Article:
Your DNA controls how your body reacts to certain external factors. It determines your allergies, your physical build and how everything works together. So why would you not eat based on your DNA as well?
Although you most likely don’t have a DNA analysis machine in their back pocket, you do know a basic component of your DNA that can closely group people based on how their bodies function; your blood type – O, A, B, or AB. That’s how the Eat Right for Your Type diet explains and encourages people to eat based on your body’s needs.
Peter J. D’Adamo, ND, the author of Eat Right for Your Type, believes blood types affect the digestive system differently and that some foods, good for people of one type, are “dangerous” for another. Some critics claim that this diet may suit those who are looking for a program that doesn’t involve tracking calories. However, for D’Adamo, it is about using your blood type to determine your susceptibility to certain illnesses, as well as exercise that will benefit you the most.
How the Diet Works
D’Adamo believes the right diet for your blood type comes down to lectins, food proteins each blood type digests differently. If you eat foods containing lectins incompatible with your blood type, you may experience inflammation, bloating, a slower metabolism, even diseases such as cancer. The best way to avoid these effects is to eat foods meant for your blood type.
All foods fall into three categories on the Eat Right for Your Type diet:
- Beneficial – foods act like medicine
- Neutral – foods act like food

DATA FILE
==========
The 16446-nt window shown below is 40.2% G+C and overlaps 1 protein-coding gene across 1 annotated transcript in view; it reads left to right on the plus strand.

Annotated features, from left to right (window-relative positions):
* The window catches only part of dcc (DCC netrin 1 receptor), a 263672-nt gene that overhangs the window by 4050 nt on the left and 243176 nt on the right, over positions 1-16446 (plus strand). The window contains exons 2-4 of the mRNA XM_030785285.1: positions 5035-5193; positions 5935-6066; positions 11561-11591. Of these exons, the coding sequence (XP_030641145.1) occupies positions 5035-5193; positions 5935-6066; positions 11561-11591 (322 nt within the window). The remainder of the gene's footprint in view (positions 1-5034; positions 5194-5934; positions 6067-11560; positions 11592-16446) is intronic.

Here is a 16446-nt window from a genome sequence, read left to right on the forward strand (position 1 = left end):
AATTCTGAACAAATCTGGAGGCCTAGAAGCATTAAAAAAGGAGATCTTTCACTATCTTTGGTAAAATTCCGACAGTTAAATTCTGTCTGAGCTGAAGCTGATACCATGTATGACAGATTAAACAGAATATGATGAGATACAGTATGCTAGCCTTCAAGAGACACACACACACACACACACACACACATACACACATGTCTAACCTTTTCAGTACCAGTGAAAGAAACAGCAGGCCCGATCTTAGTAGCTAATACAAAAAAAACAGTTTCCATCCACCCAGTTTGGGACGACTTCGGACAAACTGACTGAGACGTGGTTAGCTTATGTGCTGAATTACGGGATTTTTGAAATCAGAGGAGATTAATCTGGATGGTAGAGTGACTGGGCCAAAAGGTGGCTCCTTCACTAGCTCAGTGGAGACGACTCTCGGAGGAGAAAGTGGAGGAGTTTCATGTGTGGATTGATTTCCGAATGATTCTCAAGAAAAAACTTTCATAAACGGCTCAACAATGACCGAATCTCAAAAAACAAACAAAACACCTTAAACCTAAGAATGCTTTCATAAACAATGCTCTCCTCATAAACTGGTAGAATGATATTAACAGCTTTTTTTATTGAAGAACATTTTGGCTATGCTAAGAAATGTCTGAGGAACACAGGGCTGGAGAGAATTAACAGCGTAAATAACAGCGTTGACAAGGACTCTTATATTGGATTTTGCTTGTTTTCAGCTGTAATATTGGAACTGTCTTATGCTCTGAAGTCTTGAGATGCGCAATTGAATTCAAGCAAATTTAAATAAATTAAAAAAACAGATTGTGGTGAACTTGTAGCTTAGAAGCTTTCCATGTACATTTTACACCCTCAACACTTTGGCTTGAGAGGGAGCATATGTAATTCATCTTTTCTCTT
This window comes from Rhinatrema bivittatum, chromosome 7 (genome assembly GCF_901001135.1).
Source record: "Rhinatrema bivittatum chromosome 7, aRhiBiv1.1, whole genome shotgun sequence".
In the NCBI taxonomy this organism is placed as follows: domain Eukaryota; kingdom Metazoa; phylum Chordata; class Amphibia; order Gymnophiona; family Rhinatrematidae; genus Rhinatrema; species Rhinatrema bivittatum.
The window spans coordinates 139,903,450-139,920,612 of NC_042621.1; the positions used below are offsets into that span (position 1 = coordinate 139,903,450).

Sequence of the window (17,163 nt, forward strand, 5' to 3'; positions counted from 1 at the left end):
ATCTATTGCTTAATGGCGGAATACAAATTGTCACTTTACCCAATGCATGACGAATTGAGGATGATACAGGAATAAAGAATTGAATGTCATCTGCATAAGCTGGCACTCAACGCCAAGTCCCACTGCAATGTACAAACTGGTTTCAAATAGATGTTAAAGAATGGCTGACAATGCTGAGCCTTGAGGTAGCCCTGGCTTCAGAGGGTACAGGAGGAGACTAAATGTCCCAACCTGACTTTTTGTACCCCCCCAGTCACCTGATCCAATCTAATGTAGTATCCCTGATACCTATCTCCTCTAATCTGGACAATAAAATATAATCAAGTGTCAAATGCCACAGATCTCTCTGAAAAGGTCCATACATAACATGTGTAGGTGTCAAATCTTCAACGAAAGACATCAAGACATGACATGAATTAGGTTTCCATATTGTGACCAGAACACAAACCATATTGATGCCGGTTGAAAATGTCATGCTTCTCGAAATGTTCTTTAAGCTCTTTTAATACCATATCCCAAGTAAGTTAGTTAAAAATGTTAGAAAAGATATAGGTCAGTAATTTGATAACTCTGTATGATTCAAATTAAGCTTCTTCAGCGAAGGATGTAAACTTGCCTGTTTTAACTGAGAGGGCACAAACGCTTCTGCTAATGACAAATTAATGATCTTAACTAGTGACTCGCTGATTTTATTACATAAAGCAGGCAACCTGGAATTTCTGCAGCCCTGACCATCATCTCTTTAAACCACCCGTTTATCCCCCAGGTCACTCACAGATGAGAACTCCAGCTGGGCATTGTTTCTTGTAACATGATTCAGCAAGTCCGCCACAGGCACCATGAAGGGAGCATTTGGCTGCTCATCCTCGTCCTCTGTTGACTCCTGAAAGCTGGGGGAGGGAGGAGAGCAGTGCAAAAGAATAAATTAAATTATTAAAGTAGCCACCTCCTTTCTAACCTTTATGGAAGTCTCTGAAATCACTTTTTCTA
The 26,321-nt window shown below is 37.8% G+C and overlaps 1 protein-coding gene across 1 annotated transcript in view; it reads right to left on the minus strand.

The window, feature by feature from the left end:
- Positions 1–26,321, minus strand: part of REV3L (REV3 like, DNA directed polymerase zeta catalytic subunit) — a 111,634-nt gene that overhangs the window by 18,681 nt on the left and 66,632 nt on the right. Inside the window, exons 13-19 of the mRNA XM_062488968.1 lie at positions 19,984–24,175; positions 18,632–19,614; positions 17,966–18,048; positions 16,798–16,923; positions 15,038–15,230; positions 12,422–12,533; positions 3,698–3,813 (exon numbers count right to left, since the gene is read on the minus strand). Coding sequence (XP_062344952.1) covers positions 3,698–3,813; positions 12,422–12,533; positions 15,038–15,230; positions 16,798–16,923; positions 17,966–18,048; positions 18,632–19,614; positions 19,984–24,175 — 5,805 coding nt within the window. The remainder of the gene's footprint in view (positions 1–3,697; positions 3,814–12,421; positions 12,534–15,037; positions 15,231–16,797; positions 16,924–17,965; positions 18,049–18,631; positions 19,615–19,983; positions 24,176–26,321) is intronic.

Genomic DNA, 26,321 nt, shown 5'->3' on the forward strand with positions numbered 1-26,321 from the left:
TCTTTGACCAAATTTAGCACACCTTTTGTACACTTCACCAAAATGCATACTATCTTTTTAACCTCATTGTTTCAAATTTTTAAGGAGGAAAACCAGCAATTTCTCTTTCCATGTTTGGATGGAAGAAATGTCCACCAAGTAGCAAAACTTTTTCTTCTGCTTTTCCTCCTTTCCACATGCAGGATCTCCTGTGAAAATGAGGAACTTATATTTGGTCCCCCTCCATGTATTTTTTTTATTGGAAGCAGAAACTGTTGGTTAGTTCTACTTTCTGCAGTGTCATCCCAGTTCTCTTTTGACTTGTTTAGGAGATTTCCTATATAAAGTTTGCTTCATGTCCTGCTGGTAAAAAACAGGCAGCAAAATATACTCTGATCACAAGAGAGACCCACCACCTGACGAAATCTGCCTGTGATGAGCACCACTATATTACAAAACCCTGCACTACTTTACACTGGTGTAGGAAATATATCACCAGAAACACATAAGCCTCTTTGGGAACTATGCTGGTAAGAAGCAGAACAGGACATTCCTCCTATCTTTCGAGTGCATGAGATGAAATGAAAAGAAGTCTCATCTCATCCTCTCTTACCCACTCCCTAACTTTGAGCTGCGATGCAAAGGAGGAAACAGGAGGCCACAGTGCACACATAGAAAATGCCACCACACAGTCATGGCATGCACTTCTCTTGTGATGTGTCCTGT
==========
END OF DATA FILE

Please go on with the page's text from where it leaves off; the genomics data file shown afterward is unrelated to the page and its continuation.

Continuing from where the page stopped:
- Avoid – foods act like poison
What You Can Eat
Type O is for “old,” as this blood type is human’s oldest tracked blood line. These people have a digestive tract which retains the memory of ancient diets, so your metabolism will benefit from lean proteins like poultry and fish. You’re also advised to restrict grains, breads, and legumes, and to enjoy vigorous exercise.
Type A is for “agrarian” people who depend on agriculture for their sustenance. These people should stick with vegetarian diets. The type A diet contains soy proteins, grains, and organic vegetables and encourages gentle exercise which can be seen in the more settled and less warlike farming ancestors.
Type B comes from our nomadic past and has a relatively tolerant digestive system. This blood type can enjoy low-fat dairy, meat, and produce but should avoid wheat, corn, and lentils. Moderate exercise should be the norm for these folks.
Type AB is a combination of Type A and B. The “modern” blood type AB has a sensitive digestive tract and should avoid chicken, beef, and pork but can enjoy seafood, tofu, dairy, and most produce.
While there is little research to back up the findings, many critics will agree that the nutritional guidance in the diet is sound. There are healthy eating tips in this diet, regardless of whether or not your blood-type is the angle you are considering. But, as far as diets go, this is a very interesting way to look at the reasons some people gain weight and others don’t eating the same foods. Give it a try. Learning how to eat right for your body type has been popular for years – now it’s time to eat right according to your blood type.